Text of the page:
- Check out the measurements in the table below (especially height and range)
- Enter the data from Table 1. into your simulation software and fill in the missing values (replace the question marks '?' in Table 1.).
- Approximate values are OK - Do as much as you can: this is NOT a test :)
- If you need more help, read the 'NOTE:' section below Table 1.

Launch velocity | Launch Angle | Launch Height (+ or -)* | Range (horiz. dist.) | Time |
---|---|---|---|---|

10m per sec | 45 degrees | -10 metres | ? | |

100m per sec | 45 degrees | -100 metres | ? | |

200m per sec | 45 degrees | -1000 metres (1km) | ? | |

400m per sec | 45 degrees | -10000 metres(10km) | 23,??? metres | 8?.? s |

400m per sec | 40 degrees | -10000 metres(10km) | 2?,??? metres | ??.? s |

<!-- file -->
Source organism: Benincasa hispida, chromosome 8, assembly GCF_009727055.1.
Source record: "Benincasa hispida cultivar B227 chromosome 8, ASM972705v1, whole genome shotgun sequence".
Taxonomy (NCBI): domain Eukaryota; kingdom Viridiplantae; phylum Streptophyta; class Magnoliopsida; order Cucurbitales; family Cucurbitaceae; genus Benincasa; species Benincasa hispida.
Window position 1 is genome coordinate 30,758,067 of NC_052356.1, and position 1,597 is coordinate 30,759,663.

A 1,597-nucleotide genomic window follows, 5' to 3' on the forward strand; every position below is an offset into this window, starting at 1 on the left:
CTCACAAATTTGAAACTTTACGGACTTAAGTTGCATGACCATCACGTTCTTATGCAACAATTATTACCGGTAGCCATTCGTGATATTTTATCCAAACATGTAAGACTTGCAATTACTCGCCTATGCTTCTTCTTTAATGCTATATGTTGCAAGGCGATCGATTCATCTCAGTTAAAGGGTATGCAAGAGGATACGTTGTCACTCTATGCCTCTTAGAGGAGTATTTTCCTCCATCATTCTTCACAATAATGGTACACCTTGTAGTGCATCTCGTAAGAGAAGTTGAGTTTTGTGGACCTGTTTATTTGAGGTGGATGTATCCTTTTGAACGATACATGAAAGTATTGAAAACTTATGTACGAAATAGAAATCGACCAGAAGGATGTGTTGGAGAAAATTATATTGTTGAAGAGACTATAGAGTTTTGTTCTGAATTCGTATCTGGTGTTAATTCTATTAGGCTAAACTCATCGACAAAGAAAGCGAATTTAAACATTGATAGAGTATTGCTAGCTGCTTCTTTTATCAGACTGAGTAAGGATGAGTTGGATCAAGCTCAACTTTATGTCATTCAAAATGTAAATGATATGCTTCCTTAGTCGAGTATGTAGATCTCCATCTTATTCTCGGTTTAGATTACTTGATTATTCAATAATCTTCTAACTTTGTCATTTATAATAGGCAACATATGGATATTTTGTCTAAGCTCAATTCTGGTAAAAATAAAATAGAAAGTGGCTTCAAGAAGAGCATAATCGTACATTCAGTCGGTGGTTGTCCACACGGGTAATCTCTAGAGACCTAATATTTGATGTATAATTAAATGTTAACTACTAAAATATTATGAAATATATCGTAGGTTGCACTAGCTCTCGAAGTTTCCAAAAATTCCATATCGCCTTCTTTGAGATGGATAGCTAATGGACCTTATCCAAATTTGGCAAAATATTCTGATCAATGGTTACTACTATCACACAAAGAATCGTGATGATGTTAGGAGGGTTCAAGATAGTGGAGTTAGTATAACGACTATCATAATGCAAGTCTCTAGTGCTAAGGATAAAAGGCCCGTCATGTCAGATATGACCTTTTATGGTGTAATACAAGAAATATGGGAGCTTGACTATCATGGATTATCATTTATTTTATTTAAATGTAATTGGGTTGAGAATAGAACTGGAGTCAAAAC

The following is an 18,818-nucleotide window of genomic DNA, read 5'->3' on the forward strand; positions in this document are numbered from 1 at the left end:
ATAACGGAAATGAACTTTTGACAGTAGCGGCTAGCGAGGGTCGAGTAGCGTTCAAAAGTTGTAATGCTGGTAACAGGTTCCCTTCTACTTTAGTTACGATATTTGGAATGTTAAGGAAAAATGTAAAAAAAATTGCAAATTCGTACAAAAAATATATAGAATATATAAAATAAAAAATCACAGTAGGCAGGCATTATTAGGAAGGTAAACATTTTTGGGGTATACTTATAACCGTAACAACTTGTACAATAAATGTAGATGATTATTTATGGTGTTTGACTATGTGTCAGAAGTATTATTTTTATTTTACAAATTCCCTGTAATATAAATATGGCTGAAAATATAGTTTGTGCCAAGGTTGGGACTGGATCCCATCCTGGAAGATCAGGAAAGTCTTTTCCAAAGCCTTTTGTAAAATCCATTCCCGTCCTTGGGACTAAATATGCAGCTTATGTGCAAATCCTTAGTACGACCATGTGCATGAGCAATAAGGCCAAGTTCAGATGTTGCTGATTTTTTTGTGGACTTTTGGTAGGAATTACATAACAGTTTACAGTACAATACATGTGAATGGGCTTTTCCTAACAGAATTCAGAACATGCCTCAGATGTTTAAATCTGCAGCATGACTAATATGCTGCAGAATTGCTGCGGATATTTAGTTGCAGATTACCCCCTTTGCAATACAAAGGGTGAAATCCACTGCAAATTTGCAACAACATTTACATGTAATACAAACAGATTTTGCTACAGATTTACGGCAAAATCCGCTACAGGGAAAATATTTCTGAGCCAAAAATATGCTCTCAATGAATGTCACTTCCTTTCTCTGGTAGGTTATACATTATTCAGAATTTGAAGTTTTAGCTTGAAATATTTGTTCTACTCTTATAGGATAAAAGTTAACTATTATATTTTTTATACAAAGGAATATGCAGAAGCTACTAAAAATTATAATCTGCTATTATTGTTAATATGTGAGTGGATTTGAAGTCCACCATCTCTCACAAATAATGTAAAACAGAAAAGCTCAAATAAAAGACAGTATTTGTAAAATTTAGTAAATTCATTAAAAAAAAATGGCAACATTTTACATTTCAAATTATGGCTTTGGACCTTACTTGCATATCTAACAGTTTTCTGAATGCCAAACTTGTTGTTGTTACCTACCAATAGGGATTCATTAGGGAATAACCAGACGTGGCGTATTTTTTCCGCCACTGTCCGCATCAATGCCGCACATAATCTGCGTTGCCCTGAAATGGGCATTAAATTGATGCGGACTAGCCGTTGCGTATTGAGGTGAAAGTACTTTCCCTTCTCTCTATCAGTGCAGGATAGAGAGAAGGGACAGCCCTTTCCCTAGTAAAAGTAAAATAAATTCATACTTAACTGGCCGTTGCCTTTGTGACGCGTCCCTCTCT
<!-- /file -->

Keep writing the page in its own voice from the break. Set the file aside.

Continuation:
400m per sec | 34 degrees | -10000 metres(10km) | 2?,??? metres | ??.? s |

400m per sec | 30 degrees | -10000 metres(10km) | 2?,??? metres | ??.? s |

NOTE: | Do not enter commas |

- *NOTE: The 'Launch Height' is the difference in height between the surface that the nerf gun is fired from (planet Placebo), compared with the height of the surface that it will land on (planet Voltaren): Depending on the calculator that you use, you may need to enter the height as a
**minus**or a**plus**value. - For the above calculations, we used the Where Will It Land - HyperPhysics Calculator, which is designed for calculating ranges in situations where the launch point is not at the same level as the landing point (there is a simplified, working version that you can use at the bottom of this page)
- Any of the other calculators (listed above) should return similar (good enough for this challenge) results, and may be easier to use.

This is an optional 'extra' - for any scientist seeking a challenge: